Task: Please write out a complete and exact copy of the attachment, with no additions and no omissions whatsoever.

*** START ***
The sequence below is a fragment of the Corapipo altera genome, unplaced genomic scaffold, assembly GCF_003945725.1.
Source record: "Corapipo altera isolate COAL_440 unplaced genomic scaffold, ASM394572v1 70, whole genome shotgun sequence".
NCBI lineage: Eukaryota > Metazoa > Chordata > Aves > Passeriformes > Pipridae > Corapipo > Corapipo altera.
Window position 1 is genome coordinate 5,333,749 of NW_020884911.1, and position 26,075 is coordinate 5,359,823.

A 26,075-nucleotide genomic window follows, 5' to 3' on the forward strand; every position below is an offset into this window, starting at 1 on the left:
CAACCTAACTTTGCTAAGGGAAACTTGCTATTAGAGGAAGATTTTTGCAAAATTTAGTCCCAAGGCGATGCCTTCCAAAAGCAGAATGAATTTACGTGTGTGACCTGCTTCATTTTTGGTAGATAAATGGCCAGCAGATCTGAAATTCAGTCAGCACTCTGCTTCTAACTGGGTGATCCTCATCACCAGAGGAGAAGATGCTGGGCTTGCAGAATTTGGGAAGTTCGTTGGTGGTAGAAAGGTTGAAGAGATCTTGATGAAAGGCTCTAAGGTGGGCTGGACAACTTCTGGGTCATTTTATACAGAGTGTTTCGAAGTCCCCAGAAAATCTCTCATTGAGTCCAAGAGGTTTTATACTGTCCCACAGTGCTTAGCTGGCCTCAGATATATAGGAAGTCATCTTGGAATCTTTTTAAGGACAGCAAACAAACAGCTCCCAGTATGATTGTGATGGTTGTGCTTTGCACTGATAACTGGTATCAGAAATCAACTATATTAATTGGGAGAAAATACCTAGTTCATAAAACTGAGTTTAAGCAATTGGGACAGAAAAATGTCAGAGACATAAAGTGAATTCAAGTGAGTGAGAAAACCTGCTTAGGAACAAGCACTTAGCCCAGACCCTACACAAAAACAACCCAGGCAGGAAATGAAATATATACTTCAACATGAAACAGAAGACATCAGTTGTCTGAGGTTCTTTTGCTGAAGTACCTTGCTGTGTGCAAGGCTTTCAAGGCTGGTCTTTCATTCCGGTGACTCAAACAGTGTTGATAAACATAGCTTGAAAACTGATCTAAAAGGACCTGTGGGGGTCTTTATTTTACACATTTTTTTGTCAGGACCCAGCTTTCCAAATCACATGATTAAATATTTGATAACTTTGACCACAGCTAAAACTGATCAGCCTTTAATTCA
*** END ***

The sequence below is a fragment of the Corapipo altera genome, unplaced genomic scaffold, assembly GCF_003945725.1.
Source record: "Corapipo altera isolate COAL_440 unplaced genomic scaffold, ASM394572v1 70, whole genome shotgun sequence".
NCBI lineage: Eukaryota > Metazoa > Chordata > Aves > Passeriformes > Pipridae > Corapipo > Corapipo altera.
Window position 1 is genome coordinate 5,333,749 of NW_020884911.1, and position 26,075 is coordinate 5,359,823.

A 26,075-nucleotide genomic window follows, 5' to 3' on the forward strand; every position below is an offset into this window, starting at 1 on the left:
CAACCTAACTTTGCTAAGGGAAACTTGCTATTAGAGGAAGATTTTTGCAAAATTTAGTCCCAAGGCGATGCCTTCCAAAAGCAGAATGAATTTACGTGTGTGACCTGCTTCATTTTTGGTAGATAAATGGCCAGCAGATCTGAAATTCAGTCAGCACTCTGCTTCTAACTGGGTGATCCTCATCACCAGAGGAGAAGATGCTGGGCTTGCAGAATTTGGGAAGTTCGTTGGTGGTAGAAAGGTTGAAGAGATCTTGATGAAAGGCTCTAAGGTGGGCTGGACAACTTCTGGGTCATTTTATACAGAGTGTTTCGAAGTCCCCAGAAAATCTCTCATTGAGTCCAAGAGGTTTTATACTGTCCCACAGTGCTTAGCTGGCCTCAGATATATAGGAAGTCATCTTGGAATCTTTTTAAGGACAGCAAACAAACAGCTCCCAGTATGATTGTGATGGTTGTGCTTTGCACTGATAACTGGTATCAGAAATCAACTATATTAATTGGGAGAAAATACCTAGTTCATAAAACTGAGTTTAAGCAATTGGGACAGAAAAATGTCAGAGACATAAAGTGAATTCAAGTGAGTGAGAAAACCTGCTTAGGAACAAGCACTTAGCCCAGACCCTACACAAAAACAACCCAGGCAGGAAATGAAATATATACTTCAACATGAAACAGAAGACATCAGTTGTCTGAGGTTCTTTTGCTGAAGTACCTTGCTGTGTGCAAGGCTTTCAAGGCTGGTCTTTCATTCCGGTGACTCAAACAGTGTTGATAAACATAGCTTGAAAACTGATCTAAAAGGACCTGTGGGGGTCTTTATTTTACACATTTTTTTGTCAGGACCCAGCTTTCCAAATCACATGATTAAATATTTGATAACTTTGACCACAGCTAAAACTGATCAGCCTTTAATTCA